How to visit Capri on a day trip - without breaking the bank
Popular with the super-rich and heaving with day trippers, Capri is really, really good-looking. A cappuccino will set you back €7 and some beaches come with a €20 price tag - many pay the bill through gritted teeth or choose not to visit altogether. We enjoyed a lazy day trip to Capri and are pleased to say it didn't cost us an arm and a leg. Here's how.
We were in Sorrento during peak season, so we went to book our return ferry to Capri a few days' before we intended to travel, expecting it to be busy. We were quoted prices but advised by a local to come back on the morning of our departure to get a cheaper deal. We did so, and saved ourselves about €10 each.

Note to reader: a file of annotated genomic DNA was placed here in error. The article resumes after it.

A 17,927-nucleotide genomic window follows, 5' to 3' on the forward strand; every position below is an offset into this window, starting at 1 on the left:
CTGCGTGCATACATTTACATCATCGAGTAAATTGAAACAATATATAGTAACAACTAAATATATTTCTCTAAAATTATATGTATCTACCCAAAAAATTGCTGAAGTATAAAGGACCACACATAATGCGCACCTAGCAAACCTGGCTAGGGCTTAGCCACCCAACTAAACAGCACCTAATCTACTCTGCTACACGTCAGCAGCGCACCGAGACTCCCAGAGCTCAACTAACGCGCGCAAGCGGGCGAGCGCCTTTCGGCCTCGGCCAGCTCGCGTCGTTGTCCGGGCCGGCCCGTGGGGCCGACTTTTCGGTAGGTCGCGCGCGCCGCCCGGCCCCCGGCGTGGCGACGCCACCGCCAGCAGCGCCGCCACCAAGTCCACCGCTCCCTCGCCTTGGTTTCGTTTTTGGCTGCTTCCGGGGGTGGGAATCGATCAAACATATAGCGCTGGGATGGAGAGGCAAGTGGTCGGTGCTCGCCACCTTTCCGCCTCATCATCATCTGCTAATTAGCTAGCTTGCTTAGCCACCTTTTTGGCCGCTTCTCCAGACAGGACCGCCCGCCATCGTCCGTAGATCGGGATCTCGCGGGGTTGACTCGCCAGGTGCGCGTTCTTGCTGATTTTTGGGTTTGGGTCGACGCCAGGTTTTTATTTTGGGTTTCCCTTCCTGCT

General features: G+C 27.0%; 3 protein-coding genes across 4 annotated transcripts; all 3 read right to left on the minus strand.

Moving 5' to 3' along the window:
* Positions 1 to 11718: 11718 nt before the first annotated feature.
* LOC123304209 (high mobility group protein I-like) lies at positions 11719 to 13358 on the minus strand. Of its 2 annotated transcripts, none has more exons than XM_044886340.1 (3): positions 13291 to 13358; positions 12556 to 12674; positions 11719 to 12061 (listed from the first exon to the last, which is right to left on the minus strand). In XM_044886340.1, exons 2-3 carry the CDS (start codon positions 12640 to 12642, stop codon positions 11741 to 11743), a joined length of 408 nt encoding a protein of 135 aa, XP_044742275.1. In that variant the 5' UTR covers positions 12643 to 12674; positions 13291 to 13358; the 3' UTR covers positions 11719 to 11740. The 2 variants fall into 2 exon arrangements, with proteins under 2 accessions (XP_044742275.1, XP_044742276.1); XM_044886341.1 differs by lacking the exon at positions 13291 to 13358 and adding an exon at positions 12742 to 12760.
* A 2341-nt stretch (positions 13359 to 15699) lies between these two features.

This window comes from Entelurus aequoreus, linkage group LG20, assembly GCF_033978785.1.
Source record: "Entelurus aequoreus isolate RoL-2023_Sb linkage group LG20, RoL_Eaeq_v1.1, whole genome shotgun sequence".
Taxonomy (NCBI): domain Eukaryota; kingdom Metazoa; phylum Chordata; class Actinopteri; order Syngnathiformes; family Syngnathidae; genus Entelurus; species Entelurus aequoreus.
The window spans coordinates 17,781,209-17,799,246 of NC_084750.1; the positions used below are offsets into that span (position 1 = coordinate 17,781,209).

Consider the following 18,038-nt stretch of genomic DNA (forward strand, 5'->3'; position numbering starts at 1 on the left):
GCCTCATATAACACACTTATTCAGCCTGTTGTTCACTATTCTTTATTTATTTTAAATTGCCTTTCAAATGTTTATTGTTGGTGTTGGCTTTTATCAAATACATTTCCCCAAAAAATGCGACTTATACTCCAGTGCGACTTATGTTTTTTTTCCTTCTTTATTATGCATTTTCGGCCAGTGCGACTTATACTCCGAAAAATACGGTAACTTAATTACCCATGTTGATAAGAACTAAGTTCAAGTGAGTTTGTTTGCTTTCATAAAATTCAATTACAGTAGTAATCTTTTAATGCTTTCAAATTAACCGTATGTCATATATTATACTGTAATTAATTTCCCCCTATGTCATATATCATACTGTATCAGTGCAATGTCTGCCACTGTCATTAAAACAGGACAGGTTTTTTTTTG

As soon as you get off the ferry, there are numerous tour operators offering overpriced trips to the Blue Grotto. Ignore them, and catch the local bus past Anacapri to where the rowing boats will be waiting. The short trip inside will cost around €10. Alternatively, haggle for a longer boat trip around the island that includes the Blue Grotto in the price, though we're unsure how much this will be as we didn't do this ourselves.
Capri town is full of people, designer shops and swanky hotels, so if you fancy something a little more raw take the public orange bus to Anacapri. Quiet streets dotted with smart shops, interesting artwork and the chairlift (return trip €11) to Monte Solaro make this small town worth a visit. You can find slightly cheaper restaurants and you'll breathe a sigh of relief at how much more peaceful it is.
We spent our entire afternoon at Da Gelsomina, located a fifteen-minute walk from the centre of Anacapri. With its own vegetable garden, orchard and vineyard, most of their meals and wine is grown and produced on site, and is superb. There's a good-sized pool for day visitors as well as those staying in the bed and breakfast, with breathtaking views of the ocean. If we knew about this place earlier, we would have been tempted to stay overnight.